The Gulf or Bay of Honduras is a large inlet of the Caribbean Sea, indenting the coasts of Belize, Guatemala, and Honduras. From north to south, it runs for approximately 200 km (125 miles) from Dangriga, Belize, to La Ceiba, Honduras.
The inner Gulf of Honduras is lined by the Belize Barrier Reef which forms the southern part of the 900 km (600 mile) long Mesoamerican Barrier Reef System, the second-largest coral reef system in the world. The Belize Barrier Reef includes a number of small islands, called cays, and collectively known as the Pelican Cays.
The Gulf of Honduras is marked by complex dynamics of coastal and open waters, and ocean currents, which have produced a very diverse and unique ecosystem with a wide variety of coastal marine waters, including coastline estuaries, barrier beaches, lagoons, intertidal salt marshes, mangrove forests, seagrass beds, keys and barrier reefs.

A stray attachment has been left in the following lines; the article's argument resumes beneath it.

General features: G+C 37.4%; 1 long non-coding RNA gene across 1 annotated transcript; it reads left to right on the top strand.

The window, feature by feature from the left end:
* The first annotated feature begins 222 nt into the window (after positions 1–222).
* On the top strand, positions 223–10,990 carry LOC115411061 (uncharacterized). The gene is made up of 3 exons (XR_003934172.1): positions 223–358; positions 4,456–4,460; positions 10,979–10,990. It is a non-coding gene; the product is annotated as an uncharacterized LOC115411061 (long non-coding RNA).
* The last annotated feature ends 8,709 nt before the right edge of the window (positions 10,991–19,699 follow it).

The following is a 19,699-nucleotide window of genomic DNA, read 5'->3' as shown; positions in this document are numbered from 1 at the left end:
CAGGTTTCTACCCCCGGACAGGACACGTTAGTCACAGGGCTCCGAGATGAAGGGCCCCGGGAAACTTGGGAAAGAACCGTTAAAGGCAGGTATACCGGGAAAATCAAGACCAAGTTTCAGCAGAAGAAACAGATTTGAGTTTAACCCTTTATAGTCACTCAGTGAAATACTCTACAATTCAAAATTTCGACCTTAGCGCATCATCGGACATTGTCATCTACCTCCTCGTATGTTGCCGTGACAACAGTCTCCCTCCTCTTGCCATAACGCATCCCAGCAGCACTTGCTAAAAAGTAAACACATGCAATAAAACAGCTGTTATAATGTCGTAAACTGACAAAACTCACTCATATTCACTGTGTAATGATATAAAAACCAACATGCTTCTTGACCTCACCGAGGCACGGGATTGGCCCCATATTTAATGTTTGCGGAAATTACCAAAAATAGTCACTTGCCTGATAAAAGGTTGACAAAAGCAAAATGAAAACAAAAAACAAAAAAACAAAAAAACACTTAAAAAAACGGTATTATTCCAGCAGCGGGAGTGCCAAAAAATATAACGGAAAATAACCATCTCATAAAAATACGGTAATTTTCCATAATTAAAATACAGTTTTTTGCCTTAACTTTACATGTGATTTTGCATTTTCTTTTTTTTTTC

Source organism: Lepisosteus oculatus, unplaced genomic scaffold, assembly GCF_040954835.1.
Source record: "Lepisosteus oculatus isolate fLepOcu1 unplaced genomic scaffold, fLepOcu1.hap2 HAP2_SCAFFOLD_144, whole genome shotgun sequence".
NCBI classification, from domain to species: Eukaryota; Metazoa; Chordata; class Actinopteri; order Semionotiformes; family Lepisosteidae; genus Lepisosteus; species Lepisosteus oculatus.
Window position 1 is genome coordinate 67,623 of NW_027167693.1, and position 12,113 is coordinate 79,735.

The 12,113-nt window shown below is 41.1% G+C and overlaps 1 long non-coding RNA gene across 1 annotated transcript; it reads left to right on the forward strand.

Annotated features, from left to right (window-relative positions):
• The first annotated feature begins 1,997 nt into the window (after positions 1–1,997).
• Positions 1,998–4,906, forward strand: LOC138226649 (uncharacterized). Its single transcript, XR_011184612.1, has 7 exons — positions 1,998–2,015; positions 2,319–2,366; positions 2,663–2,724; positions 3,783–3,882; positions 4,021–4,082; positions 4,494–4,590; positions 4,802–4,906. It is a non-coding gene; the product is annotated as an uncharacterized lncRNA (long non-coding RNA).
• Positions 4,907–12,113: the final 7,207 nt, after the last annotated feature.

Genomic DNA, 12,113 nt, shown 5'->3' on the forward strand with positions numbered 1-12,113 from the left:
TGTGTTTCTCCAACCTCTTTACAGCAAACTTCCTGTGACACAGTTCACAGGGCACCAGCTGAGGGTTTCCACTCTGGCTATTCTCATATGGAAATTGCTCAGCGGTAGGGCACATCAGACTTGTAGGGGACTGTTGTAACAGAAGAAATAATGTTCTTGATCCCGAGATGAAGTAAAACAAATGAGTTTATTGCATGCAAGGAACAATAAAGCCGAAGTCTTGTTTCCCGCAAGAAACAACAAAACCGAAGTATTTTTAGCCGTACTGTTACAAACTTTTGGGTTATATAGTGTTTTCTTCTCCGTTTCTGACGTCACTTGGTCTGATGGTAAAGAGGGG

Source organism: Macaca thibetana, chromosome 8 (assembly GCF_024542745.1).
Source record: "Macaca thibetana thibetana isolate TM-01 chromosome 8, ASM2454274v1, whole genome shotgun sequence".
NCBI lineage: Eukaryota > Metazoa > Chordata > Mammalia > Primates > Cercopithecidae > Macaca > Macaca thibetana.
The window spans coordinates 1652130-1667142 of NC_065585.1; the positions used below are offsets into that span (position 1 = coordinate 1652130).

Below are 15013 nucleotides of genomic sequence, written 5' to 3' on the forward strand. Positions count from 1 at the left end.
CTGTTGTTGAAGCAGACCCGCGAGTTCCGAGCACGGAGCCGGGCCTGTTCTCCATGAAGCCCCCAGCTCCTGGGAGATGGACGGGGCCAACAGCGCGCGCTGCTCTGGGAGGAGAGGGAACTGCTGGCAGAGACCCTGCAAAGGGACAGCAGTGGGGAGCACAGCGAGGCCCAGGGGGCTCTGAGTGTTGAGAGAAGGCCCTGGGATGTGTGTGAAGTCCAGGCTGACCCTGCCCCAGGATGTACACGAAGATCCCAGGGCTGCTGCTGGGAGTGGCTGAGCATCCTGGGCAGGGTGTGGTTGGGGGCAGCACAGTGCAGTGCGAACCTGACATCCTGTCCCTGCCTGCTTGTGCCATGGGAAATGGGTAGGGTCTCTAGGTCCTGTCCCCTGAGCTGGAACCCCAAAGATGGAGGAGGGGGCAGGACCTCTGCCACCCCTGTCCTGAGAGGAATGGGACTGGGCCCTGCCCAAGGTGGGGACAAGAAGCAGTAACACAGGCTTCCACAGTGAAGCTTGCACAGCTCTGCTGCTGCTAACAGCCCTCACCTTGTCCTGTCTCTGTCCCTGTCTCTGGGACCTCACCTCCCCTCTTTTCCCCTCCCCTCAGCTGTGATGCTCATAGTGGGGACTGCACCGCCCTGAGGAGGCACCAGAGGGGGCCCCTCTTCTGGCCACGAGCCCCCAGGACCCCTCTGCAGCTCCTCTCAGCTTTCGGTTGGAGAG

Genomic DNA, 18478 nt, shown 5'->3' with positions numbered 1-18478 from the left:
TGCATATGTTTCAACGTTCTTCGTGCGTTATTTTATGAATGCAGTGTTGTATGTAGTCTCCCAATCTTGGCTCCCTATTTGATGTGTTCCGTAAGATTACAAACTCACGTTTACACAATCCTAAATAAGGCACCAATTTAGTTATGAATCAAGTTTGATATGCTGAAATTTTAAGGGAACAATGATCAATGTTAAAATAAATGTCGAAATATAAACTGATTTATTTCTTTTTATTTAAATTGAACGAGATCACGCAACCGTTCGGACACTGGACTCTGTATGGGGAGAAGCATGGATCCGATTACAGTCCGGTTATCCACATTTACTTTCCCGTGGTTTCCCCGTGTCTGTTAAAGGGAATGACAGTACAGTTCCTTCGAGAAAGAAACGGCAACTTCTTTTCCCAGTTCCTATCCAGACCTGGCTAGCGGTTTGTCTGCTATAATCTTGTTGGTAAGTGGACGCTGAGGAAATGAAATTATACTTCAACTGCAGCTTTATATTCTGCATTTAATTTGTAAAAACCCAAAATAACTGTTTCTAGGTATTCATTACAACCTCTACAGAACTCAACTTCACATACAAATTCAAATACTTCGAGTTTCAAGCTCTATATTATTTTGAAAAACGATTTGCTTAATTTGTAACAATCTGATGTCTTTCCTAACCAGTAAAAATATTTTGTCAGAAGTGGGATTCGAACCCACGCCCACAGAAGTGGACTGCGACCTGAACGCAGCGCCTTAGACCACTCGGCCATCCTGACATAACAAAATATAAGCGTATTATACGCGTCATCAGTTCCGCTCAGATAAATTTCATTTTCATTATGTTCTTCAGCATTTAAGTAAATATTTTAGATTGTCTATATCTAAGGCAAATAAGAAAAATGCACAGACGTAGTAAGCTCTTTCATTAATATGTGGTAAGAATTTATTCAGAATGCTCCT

The gulf receives the runoff from the watersheds of 12 rivers with an estimated discharge of 1,232,000 litres (approx. 300,000 gallons) per second. These rivers include the Moho, Sarstún, Río Dulce, Motagua, and Ulúa. Increased volumes of sediments drained in the Gulf of Honduras pose a threat to its marine ecosystem.
In 1961 Hurricane Hattie swept across the Gulf of Honduras, destroying buildings in Belize.
The infamous pirate Blackbeard spent the winter of 1717-1718 harassing shipping boats sailing to and from the port of Vera Cruz, Mexico and traversing the Bay of Honduras. In April 1718, at Turneffe Atoll, Blackbeard captured the logwood cutting sloop Adventure and forced its captain, David Herriot, to join him. Blackbeard then made Israel Hands captain of the Adventure and began sailing for North Carolina.